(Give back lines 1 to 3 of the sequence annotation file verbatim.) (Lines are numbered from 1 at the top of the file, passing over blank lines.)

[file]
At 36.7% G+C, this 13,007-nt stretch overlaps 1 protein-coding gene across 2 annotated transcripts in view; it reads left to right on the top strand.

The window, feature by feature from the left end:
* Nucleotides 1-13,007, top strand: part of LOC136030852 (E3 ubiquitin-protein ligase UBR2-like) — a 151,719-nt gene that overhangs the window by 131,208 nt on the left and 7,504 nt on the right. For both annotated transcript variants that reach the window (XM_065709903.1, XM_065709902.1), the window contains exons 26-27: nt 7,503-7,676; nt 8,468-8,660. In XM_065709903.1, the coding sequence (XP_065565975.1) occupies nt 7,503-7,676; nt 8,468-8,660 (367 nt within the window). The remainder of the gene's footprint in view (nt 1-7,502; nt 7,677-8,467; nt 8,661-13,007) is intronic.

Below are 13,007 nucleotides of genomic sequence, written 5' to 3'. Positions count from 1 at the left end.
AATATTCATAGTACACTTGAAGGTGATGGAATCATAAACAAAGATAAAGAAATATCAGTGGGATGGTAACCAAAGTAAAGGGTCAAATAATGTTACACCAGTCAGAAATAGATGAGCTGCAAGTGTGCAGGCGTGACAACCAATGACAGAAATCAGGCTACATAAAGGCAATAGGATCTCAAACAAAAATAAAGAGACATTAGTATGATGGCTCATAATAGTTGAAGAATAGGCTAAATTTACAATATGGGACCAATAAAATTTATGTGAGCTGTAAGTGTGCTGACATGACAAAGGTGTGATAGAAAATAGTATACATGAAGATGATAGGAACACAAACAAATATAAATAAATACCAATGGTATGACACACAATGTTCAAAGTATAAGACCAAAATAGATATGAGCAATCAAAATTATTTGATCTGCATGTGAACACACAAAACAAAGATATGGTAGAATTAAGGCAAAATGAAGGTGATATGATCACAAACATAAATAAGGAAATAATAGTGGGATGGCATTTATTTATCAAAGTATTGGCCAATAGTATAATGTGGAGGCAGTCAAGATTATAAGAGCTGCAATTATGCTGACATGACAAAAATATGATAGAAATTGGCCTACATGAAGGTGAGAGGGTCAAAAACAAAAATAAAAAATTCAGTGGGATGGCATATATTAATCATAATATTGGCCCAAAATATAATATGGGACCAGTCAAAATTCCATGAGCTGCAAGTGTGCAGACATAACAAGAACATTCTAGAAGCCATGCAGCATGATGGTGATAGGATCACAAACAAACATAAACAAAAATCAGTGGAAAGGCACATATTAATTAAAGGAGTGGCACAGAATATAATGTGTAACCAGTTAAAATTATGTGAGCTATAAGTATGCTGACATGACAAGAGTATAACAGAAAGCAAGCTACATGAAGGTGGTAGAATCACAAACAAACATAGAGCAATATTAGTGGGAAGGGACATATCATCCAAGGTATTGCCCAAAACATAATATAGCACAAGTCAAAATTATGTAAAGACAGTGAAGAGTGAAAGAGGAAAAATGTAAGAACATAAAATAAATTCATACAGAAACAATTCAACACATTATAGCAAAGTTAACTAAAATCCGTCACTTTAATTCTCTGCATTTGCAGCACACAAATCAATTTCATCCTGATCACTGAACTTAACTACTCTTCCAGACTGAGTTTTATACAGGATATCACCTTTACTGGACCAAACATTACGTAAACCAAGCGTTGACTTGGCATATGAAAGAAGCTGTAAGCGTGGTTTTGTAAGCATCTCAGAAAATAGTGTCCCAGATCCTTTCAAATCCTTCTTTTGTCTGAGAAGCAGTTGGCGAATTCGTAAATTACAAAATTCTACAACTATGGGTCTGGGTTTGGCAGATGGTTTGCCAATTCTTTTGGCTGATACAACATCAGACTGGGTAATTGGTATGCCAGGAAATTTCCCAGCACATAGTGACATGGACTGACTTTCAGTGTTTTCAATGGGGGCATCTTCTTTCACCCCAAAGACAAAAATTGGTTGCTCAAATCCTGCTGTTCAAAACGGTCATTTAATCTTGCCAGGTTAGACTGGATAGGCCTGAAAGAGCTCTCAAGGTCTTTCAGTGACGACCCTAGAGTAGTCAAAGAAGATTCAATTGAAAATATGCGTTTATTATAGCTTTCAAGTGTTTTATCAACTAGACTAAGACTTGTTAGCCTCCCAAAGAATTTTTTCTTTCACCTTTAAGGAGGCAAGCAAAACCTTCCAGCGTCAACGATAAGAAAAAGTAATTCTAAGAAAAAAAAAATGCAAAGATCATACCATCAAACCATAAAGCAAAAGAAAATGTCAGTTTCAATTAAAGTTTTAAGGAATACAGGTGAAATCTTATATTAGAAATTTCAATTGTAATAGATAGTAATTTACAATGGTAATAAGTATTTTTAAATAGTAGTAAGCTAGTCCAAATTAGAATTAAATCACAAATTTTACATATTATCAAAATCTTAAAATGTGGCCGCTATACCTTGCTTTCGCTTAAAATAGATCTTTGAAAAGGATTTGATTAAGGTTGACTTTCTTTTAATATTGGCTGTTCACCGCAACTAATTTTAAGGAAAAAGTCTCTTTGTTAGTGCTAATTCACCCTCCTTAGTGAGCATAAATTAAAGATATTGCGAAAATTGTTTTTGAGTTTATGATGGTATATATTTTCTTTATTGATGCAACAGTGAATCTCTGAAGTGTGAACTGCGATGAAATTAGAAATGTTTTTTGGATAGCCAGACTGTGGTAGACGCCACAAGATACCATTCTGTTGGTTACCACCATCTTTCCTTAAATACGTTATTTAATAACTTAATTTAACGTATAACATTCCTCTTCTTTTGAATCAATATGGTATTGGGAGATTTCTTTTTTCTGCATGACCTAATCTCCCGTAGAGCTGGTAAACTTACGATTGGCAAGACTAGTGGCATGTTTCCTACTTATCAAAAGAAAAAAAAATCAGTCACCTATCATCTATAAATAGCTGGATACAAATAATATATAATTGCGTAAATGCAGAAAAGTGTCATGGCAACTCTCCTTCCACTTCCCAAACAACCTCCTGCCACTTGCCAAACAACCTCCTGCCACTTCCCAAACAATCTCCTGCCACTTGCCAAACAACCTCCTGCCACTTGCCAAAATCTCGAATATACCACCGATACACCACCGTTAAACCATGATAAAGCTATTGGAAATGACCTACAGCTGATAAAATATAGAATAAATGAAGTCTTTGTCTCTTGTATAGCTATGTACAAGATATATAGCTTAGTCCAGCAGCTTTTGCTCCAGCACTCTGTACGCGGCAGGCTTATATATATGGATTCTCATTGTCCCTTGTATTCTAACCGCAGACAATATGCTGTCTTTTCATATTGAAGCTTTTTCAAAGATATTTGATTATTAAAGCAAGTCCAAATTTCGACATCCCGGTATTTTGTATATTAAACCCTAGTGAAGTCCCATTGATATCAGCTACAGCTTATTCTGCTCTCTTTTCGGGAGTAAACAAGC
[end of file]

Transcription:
At 36.7% G+C, this 13,007-nt stretch overlaps 1 protein-coding gene across 2 annotated transcripts in view; it reads left to right on the top strand.

The window, feature by feature from the left end:
* Nucleotides 1-13,007, top strand: part of LOC136030852 (E3 ubiquitin-protein ligase UBR2-like) — a 151,719-nt gene that overhangs the window by 131,208 nt on the left and 7,504 nt on the right. For both annotated transcript variants that reach the window (XM_065709903.1, XM_065709902.1), the window contains exons 26-27: nt 7,503-7,676; nt 8,468-8,660. In XM_065709903.1, the coding sequence (XP_065565975.1) occupies nt 7,503-7,676; nt 8,468-8,660 (367 nt within the window). The remainder of the gene's footprint in view (nt 1-7,502; nt 7,677-8,467; nt 8,661-13,007) is intronic.